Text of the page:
"Newton001" The effects of tetrathiomolybdate, a donator of hydrogen sulphide, in animal models of brain ischemia

Lead Research Organisation: University College London
Department Name: Medicine


Ischaemia (low oxygen) occurs when blood flow to a vital organ (e.g., heart, brain) is insufficient to meet metabolic demand. This leads to death of tissue and loss of function (i.e., as in heart attack, stroke). Presently, there are limited strategies to deal with ischaemia. Although reopening blood vessels (reperfusion) is a necessary, often lifesaving treatment that improves long-term outcome, 'reperfusion injury' upon restoration of blood supply can cause further damage. Attempts to decrease reperfusion injury have recently focussed on decreasing metabolism. For example, after cardiac arrest and resuscitation, decreasing body temperature (therapeutic hypothermia) may have a protective effect, although this takes time to initiate. Giving a drug that can decrease metabolism more rapidly could provide added benefit in this scenario. Hydrogen sulphide given either in gas form or intravenously could induce a state of 'suspended animation' in mice with marked reductions in core temperature and metabolic rate (Blackstone, Science 2005). However, this was far less effective in modulating metabolism in larger species, including rats. We made the novel discovery that the copper-modulating drug, tetrathiomolybdate (TTM), was a slow-releaser or hydrogen sulphide, and could safely induce suspended animation in rats, whereas native hydrogen sulphide had no effect, or toxicity at high doses. We previously found that, when used just prior to resuscitation in a severe haemorrhage-reperfusion injury rat model, mortality was halved. We also found benefit in a heart ischaemia-reperfusion model with a 43% reduction in damaged heart tissue. We wish to extend our findings to explore outcomes in animal models of brain ischaemia. We will focus on mechanisms associated with brain protection after TTM treatment, such as brain inflammation and cognitive performance.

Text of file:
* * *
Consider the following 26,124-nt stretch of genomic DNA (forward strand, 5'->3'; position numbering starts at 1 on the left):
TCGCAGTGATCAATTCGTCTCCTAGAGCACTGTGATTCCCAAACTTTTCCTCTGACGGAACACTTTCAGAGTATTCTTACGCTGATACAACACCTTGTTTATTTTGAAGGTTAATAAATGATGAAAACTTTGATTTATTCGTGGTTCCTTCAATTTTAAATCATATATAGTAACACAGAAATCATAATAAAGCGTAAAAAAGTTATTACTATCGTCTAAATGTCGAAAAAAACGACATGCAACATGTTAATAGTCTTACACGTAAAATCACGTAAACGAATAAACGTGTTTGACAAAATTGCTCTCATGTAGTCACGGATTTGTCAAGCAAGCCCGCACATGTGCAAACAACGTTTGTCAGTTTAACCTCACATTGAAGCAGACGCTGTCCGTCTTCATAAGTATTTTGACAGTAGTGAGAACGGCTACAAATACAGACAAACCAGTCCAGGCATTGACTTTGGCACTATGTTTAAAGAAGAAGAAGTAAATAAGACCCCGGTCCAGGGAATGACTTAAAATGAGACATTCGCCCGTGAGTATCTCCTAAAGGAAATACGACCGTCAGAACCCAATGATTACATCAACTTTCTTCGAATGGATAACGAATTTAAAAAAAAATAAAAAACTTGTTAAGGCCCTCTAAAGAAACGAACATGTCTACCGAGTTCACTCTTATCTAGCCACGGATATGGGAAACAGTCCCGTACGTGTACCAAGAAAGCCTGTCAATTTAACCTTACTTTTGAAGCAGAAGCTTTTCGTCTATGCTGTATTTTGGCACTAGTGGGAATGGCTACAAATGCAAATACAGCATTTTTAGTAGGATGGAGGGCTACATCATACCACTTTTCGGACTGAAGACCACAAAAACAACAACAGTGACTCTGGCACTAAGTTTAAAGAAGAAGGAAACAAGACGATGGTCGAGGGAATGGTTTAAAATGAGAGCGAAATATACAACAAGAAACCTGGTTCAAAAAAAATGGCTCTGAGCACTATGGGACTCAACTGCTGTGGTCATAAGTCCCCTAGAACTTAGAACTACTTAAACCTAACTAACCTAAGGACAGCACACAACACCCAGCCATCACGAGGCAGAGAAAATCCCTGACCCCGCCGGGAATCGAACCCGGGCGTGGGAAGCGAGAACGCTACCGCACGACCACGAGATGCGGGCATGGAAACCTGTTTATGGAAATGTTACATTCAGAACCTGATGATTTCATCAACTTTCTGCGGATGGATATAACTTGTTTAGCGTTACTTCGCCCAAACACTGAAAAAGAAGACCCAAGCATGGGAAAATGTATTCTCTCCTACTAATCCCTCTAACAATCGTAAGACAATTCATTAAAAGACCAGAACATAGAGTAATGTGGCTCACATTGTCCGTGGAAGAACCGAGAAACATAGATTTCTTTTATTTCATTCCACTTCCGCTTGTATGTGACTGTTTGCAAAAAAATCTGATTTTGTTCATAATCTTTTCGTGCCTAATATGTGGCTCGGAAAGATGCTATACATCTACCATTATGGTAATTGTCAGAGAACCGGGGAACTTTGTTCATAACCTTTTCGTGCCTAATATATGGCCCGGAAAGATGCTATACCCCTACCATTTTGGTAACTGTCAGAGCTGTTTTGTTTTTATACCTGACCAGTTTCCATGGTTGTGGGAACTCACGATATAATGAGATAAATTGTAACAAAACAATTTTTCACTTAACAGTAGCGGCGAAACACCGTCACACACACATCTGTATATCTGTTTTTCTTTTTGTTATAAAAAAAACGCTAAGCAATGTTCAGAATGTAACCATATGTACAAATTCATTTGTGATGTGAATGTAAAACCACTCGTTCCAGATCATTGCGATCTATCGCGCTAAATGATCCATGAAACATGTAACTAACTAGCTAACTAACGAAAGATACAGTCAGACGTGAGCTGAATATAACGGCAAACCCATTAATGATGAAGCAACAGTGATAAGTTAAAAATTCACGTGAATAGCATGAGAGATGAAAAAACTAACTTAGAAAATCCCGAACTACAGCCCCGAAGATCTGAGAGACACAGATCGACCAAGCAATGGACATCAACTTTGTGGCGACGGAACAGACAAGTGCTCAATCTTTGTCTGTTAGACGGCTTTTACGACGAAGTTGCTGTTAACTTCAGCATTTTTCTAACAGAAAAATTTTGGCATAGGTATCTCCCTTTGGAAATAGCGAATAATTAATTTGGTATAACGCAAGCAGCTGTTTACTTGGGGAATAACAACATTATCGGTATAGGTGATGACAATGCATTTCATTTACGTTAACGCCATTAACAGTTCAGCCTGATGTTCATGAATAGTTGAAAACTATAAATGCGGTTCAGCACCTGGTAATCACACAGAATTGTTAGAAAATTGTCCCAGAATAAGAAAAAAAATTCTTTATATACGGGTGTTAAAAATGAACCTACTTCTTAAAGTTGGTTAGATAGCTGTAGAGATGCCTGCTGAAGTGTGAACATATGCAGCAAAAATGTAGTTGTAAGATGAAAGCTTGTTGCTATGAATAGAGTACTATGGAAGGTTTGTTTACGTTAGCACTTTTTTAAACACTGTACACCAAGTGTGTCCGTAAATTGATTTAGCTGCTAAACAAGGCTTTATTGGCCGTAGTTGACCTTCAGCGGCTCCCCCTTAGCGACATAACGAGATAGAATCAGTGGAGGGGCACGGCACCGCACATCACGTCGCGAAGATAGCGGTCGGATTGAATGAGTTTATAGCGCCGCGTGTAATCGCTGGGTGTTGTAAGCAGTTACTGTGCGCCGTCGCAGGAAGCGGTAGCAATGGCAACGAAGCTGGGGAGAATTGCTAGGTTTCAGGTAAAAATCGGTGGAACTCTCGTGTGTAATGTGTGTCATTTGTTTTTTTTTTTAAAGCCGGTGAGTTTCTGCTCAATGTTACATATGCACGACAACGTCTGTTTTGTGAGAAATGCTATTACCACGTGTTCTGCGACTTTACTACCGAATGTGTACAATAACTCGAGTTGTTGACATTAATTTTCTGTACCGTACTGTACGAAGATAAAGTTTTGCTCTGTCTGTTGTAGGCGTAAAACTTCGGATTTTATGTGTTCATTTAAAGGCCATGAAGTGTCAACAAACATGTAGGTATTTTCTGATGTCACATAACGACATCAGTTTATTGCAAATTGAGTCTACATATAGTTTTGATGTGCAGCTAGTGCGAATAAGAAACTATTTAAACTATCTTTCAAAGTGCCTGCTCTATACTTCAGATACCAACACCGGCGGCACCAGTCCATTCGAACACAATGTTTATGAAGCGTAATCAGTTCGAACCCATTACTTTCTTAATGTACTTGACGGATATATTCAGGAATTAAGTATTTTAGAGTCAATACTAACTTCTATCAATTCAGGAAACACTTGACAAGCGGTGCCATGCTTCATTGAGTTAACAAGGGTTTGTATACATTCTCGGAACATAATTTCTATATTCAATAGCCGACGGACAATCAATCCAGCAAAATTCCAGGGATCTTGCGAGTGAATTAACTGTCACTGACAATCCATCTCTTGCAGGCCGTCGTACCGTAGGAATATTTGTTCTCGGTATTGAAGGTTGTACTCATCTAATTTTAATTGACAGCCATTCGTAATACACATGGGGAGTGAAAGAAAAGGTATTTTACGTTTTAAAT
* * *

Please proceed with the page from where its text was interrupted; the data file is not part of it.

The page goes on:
Technical Summary

Brain ischaemia/reperfusion (BIR) occurs when blood flow to the brain is insufficient to meet metabolic demand. This leads to cerebral hypoxia and death of tissue. Mechanisms underlying post-ischaemic brain dysfunction vary however neuronal damage is often seen, resulting in loss of related functions. Hydrogen sulphide (H2S) given either in gas form or intravenously could induce a state of 'suspended animation' in mice, yet was far less effective in larger species, including rats. It acts by inhibition of mitochondrial respiration. We discovered that the copper chelator, ammonium tetrathiomolybdate (TTM) is a slow-acting sulfide donor with improved efficacy and safety in rats. Our recent cardiac ischaemia-reperfusion data shows a 43% reduction in infarct size. We hypothesize similar protection following BIR. Brain ischaemia will be induced focally or globally using well described models. Markers of brain inflammation and oxidative damage, brain temperature, mitochondrial function, and cognitive performance will be determined, as below:

Infarct volume: coronal sections of cerebrum will be stained with triphenyltetrazolium chloride solution and fixed with formaldehyde. The infarcted area will be analyzed using the Olympus Micro Image Lite 4.0 system.

Mitochondrial function: determined by ex vivo oxygen consumption, brain ATP content, measurement of mitochondrial membrane potential and ROS production.

Brain inflammation: determination of brain levels of TNF-alpha, IL-1beta, IL-6 and HMGB1 will be performed by commercially available ELISA kits.

Oxidative stress markers: measured by the ratio between oxidized and reduced glutathione, protein carbonyls, isoprostane, 4-hydroxynonenal and 3-nitrotyrosine levels.

Brain temperature: determined using a specific probe inserted into brain parenchyma.

Cognitive function: determined by the step-down inhibitory avoidance task.

Planned Impact

Title Therapeutic use of tetrathiomolybdate 
Description Repurposing of a drug for ischameia-reperfusion injury 
IP Reference WO 2011/121354 
Protection Patent granted
Year Protection Granted 2011
Licensed Commercial In Confidence
Impact Follow-on funding to further pursue development
Title Ammonium tetrathiomolybdate 
Description Repurposed drug for ischaemia-reperfusion injury. Shortly to undergo testing inp ig model (funded by Apollo Therapeuticcs) 
Type Therapeutic Intervention - Drug
Current Stage Of Development Refinement. Non-clinical
Year Development Stage Completed 2018
Development Status Under active development/distribution
Impact None yet - under development